Document Detail

The contribution of urinary cations to the blood pressure differences associated with migration.
MedLine Citation:
PMID:  7631633     Owner:  NLM     Status:  MEDLINE    
People living in unacculturated societies have a low average blood pressure and little rise in blood pressure with age. In a community-based survey in southwestern China, the authors assessed the contribution of urinary cation excretion to differences in blood pressure between an unacculturated group (Yi farmers) and migrants to an urban environment, as well as urban controls from a different ethnic group (Han). In March 1989, blood pressure and overnight urinary electrolyte levels were measured on 3 consecutive days in 313 Yi farmers, 265 Yi migrants, and 253 urban Han residents, all male. Of the urinary electrolytes, a higher sodium:potassium ratio best explained the higher blood pressure in the migrants. Yi farmers had lower systolic (106.7 mmHg vs. 114.8 mmHg, respectively) and diastolic (66.2 mmHg vs. 71.3 mmHg, respectively) blood pressures than Yi migrants. However, even after adjustment for age, body mass index, alcohol intake, and urinary sodium, potassium, calcium, and magnesium excretion, Yi farmers continued to have lower average blood pressures than Yi migrants. In pooled analyses of all three groups, urinary sodium and calcium were positively related and urinary potassium and magnesium were inversely related to blood pressure. Migration is associated with a higher blood pressure that is only partially explained by higher levels of adiposity and alcohol and sodium intake and lower levels of potassium and magnesium intake.
M J Klag; J He; J Coresh; P K Whelton; J Y Chen; J P Mo; M C Qian; P S Mo; G Q He
Related Documents :
9794743 - Sodium sensitivity in young adults with high resting end-tidal co2.
19064533 - Enzymatically hydrolyzed lactotripeptides do not lower blood pressure in mildly hyperte...
2869973 - 31p nmr measurement of atp synthesis rate in perfused intact rat hearts.
Publication Detail:
Type:  Comparative Study; Journal Article; Research Support, Non-U.S. Gov't; Research Support, U.S. Gov't, P.H.S.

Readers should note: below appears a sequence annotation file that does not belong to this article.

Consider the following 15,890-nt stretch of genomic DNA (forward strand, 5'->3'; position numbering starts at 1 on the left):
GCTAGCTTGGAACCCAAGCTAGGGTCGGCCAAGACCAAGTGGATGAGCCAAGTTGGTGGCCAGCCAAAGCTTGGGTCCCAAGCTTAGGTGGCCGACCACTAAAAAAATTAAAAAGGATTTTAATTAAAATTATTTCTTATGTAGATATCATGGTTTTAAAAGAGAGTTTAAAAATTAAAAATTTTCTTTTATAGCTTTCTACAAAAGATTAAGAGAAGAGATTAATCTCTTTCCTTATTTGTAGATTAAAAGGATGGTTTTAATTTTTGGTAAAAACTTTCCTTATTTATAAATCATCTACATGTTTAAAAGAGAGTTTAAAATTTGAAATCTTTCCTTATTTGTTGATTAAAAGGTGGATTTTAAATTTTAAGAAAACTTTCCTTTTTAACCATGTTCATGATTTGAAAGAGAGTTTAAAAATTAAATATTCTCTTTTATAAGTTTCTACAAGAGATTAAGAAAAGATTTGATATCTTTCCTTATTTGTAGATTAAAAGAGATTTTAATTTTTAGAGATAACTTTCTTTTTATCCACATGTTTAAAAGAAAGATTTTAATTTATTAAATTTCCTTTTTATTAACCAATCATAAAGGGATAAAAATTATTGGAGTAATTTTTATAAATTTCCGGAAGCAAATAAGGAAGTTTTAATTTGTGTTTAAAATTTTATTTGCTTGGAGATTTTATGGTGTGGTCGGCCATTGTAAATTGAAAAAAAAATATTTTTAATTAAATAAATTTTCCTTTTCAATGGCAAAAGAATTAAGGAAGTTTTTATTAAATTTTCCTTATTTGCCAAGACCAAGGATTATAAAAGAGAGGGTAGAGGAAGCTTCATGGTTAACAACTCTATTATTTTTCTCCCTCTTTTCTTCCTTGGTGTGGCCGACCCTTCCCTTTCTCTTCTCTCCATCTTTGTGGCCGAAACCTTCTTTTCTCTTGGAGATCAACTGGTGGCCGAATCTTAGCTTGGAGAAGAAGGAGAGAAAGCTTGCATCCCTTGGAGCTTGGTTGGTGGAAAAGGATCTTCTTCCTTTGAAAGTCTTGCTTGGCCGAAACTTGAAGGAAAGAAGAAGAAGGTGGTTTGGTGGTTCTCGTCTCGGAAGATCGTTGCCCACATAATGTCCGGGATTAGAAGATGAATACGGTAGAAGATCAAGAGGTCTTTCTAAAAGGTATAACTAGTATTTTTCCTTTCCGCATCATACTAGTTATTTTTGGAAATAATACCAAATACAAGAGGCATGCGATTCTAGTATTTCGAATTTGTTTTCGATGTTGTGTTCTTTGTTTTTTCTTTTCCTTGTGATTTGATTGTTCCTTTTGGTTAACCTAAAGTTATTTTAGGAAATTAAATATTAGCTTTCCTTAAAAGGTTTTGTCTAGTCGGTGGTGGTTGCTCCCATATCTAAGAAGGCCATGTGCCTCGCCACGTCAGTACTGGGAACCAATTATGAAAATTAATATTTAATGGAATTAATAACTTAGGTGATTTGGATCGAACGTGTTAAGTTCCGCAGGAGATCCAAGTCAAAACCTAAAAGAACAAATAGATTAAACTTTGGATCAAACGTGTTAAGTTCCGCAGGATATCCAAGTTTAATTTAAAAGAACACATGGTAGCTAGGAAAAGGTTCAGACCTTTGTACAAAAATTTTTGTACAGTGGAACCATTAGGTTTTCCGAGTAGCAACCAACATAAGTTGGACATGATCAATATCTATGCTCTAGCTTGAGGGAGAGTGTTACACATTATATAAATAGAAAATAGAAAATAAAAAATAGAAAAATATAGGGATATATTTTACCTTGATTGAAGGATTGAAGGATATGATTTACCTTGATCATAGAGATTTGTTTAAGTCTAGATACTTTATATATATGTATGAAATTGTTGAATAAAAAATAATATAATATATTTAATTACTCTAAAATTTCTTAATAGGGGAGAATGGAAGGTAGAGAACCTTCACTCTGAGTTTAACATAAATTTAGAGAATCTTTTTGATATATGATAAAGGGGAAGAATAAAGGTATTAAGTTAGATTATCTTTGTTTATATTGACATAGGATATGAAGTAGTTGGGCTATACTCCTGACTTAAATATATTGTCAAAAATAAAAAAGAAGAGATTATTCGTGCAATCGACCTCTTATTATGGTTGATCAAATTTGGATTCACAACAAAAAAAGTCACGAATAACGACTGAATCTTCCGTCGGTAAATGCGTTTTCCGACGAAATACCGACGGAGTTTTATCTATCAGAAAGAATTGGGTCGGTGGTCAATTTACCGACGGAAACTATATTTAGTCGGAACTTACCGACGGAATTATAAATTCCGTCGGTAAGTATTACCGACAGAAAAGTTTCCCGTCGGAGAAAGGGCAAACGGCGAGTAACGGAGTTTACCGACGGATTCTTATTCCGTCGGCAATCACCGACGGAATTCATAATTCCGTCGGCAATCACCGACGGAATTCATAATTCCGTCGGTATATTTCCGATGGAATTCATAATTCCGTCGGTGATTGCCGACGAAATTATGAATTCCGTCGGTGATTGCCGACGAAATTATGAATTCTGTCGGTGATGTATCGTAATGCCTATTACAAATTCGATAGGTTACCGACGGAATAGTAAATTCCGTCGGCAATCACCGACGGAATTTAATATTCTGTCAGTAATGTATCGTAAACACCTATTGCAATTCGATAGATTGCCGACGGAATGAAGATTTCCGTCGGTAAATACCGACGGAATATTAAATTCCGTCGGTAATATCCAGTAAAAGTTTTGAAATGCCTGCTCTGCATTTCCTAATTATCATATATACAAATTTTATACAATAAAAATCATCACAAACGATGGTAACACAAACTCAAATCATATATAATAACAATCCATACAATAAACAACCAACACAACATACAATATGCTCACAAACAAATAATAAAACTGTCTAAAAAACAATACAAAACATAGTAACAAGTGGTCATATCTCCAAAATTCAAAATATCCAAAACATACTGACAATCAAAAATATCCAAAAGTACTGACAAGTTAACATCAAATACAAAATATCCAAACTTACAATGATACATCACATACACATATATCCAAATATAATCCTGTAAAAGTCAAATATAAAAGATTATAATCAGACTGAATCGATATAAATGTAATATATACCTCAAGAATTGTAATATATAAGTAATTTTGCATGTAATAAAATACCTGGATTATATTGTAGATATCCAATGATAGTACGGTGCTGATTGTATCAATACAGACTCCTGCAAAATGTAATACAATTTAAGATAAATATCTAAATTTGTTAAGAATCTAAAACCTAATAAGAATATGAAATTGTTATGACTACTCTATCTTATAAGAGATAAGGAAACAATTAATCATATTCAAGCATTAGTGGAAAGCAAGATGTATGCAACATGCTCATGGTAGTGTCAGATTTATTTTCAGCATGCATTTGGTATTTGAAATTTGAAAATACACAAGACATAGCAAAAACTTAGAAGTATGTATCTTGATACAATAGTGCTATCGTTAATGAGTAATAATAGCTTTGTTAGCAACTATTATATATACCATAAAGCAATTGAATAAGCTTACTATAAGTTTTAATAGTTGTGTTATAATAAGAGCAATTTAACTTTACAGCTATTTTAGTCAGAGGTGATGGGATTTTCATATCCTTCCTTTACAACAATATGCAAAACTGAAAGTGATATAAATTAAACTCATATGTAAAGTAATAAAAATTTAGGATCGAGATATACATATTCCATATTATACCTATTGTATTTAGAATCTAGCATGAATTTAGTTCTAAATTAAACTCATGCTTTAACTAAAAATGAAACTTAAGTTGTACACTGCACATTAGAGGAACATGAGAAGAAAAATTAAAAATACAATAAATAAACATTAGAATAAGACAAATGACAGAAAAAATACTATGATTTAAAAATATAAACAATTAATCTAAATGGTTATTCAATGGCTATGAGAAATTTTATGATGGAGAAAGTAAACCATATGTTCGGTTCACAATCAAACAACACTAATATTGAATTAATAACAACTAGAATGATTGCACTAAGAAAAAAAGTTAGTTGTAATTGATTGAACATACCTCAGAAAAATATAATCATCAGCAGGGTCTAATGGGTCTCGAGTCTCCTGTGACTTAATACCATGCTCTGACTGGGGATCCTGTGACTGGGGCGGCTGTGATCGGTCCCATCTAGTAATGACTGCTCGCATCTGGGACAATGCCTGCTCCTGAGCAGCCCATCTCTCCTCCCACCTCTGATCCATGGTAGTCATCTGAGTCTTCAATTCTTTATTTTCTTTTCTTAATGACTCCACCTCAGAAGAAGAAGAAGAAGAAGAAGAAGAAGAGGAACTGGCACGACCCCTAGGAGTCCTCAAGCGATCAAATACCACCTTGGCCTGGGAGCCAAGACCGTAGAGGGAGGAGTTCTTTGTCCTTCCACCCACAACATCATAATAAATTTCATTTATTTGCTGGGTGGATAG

Journal Detail:
Title:  American journal of epidemiology     Volume:  142     ISSN:  0002-9262     ISO Abbreviation:  Am. J. Epidemiol.     Publication Date:  1995 Aug 
Date Detail:
Created Date:  1995-09-07     Completed Date:  1995-09-07     Revised Date:  2007-11-14    
Medline Journal Info:
Nlm Unique ID:  7910653     Medline TA:  Am J Epidemiol     Country:  UNITED STATES    
Other Details:
Languages:  eng     Pagination:  295-303     Citation Subset:  IM    
Welch Center for Prevention, Epidemiology, and Clinical Research, School of Medicine, Johns Hopkins University, Baltimore, MD 21205-2223, USA.
Export Citation:
APA/MLA Format     Download EndNote     Download BibTex
MeSH Terms
Alcohol Drinking
Blood Pressure / physiology*
Body Mass Index
Cations / urine
Cross-Sectional Studies
Electrolytes / urine*
Ethnic Groups
Linear Models
Middle Aged
Rural Population
Transients and Migrants*
Urban Population
Grant Support
Reg. No./Substance:
0/Cations; 0/Electrolytes

From MEDLINE®/PubMed®, a database of the U.S. National Library of Medicine

Previous Document:  Uric acid and coronary heart disease risk: evidence for a role of uric acid in the obesity-insulin r...
Next Document:  Prognostic factors for all-cause mortality among hemophiliacs infected with human immunodeficiency v...